A 5 minute walk on neighborhood roads leads you to Sawmillers Reserve. Here you’ll see the remains of a wrecked hopper ship, remnants of Eaton’s timber yard, and a peaceful little trail. At the north end of Sawmillers Reserve, the path continues on a wooden walkway over the water (not shown on google maps). The path ends at a boat repair area. You will need to walk a little uphill and on neighborhood sidewalks for 10 minutes, until you hit Waverton Park.

Waverton Park turns into Carrabah Park, which is a former BP site that housed 31 oil storage tanks and ancillary facilities. The area has undergone a huge transformation, and now celebrates the industrial heritage among a regenerated environment of bush and wetlands. A lower path runs along the water for perspective of where the oil tanks once stood, while a higher path follows above the carved out sandstone cliffs. We took the lower path first, and circled back on the higher path when returning from Balls Head Reserve.

Waverton Park transitions right into Balls Head Reserve, which is a contrasting area of wild parkland, hidden trails, and the historic Coal Loader grounds. It’s a pretty cool space, complete with the massive coal loader building that you are free to walk through and on top of. This reserve has that near the beaten path feel with heritage industry spots, nature, and only a few other tourists.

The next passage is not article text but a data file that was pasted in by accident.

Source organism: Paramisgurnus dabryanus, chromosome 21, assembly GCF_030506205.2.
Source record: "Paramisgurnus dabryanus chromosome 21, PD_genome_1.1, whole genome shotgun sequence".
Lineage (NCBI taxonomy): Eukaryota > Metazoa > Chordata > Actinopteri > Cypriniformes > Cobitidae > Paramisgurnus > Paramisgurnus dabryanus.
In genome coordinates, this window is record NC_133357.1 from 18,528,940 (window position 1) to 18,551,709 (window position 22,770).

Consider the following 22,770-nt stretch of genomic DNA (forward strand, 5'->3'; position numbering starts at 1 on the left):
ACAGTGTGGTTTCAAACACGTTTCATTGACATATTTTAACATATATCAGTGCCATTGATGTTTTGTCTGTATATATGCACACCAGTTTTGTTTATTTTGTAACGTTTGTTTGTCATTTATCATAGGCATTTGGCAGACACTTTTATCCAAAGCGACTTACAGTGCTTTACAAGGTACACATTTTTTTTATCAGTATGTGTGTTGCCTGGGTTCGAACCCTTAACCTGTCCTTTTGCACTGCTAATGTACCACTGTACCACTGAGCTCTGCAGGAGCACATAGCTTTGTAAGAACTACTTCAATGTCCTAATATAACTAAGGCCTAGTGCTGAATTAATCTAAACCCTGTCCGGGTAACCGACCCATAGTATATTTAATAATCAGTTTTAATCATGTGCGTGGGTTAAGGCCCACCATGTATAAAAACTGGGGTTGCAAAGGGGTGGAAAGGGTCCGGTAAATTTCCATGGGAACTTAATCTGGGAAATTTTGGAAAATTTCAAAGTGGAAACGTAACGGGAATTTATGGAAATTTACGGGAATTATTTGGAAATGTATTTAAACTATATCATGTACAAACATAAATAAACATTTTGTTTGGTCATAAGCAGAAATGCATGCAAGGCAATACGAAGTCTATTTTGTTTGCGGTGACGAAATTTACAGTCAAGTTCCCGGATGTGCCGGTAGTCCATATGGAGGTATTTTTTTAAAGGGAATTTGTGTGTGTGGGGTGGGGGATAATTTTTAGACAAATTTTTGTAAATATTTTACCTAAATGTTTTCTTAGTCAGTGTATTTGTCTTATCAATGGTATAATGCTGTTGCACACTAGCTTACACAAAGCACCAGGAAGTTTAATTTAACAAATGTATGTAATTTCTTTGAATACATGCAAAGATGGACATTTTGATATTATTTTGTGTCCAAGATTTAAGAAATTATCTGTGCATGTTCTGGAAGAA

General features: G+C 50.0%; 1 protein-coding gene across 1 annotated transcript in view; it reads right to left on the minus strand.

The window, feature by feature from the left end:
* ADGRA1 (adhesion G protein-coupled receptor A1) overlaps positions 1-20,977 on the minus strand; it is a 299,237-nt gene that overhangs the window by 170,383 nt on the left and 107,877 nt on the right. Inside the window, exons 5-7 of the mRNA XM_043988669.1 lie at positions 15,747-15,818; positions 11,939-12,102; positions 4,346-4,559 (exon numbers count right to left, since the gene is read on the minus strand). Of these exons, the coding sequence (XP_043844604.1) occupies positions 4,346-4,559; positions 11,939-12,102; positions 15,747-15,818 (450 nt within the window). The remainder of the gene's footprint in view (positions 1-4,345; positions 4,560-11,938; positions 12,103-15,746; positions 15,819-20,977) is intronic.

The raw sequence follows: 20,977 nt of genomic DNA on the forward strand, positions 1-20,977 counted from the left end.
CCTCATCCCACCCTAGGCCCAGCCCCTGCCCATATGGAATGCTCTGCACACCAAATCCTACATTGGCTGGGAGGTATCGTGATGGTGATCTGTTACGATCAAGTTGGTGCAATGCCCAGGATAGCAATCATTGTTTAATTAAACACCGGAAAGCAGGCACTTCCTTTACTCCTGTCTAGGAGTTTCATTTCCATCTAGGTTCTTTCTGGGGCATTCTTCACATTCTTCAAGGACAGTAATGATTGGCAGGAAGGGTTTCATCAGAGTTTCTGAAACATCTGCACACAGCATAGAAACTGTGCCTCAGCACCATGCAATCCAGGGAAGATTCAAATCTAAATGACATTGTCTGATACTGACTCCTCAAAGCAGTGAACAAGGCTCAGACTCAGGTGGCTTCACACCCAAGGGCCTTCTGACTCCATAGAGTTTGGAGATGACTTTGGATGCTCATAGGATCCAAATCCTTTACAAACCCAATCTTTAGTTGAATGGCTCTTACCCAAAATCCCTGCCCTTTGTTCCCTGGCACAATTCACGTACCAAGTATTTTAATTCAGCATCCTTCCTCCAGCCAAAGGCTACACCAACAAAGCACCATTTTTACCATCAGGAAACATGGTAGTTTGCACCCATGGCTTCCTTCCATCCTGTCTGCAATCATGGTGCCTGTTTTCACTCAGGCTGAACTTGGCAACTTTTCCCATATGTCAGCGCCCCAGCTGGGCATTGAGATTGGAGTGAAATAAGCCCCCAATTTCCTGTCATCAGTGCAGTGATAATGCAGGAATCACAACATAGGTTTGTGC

• View of Sydney Harbour Bridge and Opera House from the shores of Henry Lawson Reserve.
    View of Sydney Harbour Bridge and Opera House from the shores of Henry Lawson Reserve

Tip: On the short neighborhood walking sections, always take the road closest to the water. There’s a great map of this walk on Walk My World. The Lavender Bay portion of the walk (aside from Wendy Whiteley’s Secret Garden) wasn’t appealing to me, so we skipped it. We took the ferry to McMahon’s Point (for a ride under the bridge), and followed the walking route from there to Balls Head Reserve. Then we caught the train at Waverton Station and stopped at Milsons Point Station to visit Wendy Whiteley’s Secret Garden. We hopped back on the train back to Sydney CBD, and enjoyed the train ride over the bridge. You could alternatively walk from the Secret Garden down to Milsons Point Wharf to catch the ferry across. You can do this route in reverse if you want to be facing toward Sydney CBD for more of the journey.